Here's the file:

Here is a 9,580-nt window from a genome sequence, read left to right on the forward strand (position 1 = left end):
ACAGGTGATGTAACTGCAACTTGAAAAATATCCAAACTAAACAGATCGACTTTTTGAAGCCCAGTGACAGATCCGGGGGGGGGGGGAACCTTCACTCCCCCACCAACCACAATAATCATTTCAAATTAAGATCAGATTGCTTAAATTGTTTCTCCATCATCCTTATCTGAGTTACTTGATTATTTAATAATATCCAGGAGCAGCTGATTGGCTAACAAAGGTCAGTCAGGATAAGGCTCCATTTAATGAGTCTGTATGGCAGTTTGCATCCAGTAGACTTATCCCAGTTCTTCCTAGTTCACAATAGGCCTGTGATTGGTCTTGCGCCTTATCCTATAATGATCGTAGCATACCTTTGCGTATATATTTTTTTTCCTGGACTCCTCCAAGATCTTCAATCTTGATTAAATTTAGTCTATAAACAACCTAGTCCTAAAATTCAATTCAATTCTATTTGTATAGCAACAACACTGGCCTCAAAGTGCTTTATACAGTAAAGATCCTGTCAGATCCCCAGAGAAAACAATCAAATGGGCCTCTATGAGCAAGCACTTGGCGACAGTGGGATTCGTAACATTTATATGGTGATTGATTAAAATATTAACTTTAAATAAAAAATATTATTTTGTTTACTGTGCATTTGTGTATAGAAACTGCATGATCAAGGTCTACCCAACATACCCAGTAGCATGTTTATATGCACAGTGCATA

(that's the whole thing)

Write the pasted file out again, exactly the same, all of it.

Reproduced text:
Here is a 9,580-nt window from a genome sequence, read left to right on the forward strand (position 1 = left end):
ACAGGTGATGTAACTGCAACTTGAAAAATATCCAAACTAAACAGATCGACTTTTTGAAGCCCAGTGACAGATCCGGGGGGGGGGGGAACCTTCACTCCCCCACCAACCACAATAATCATTTCAAATTAAGATCAGATTGCTTAAATTGTTTCTCCATCATCCTTATCTGAGTTACTTGATTATTTAATAATATCCAGGAGCAGCTGATTGGCTAACAAAGGTCAGTCAGGATAAGGCTCCATTTAATGAGTCTGTATGGCAGTTTGCATCCAGTAGACTTATCCCAGTTCTTCCTAGTTCACAATAGGCCTGTGATTGGTCTTGCGCCTTATCCTATAATGATCGTAGCATACCTTTGCGTATATATTTTTTTTCCTGGACTCCTCCAAGATCTTCAATCTTGATTAAATTTAGTCTATAAACAACCTAGTCCTAAAATTCAATTCAATTCTATTTGTATAGCAACAACACTGGCCTCAAAGTGCTTTATACAGTAAAGATCCTGTCAGATCCCCAGAGAAAACAATCAAATGGGCCTCTATGAGCAAGCACTTGGCGACAGTGGGATTCGTAACATTTATATGGTGATTGATTAAAATATTAACTTTAAATAAAAAATATTATTTTGTTTACTGTGCATTTGTGTATAGAAACTGCATGATCAAGGTCTACCCAACATACCCAGTAGCATGTTTATATGCACAGTGCATA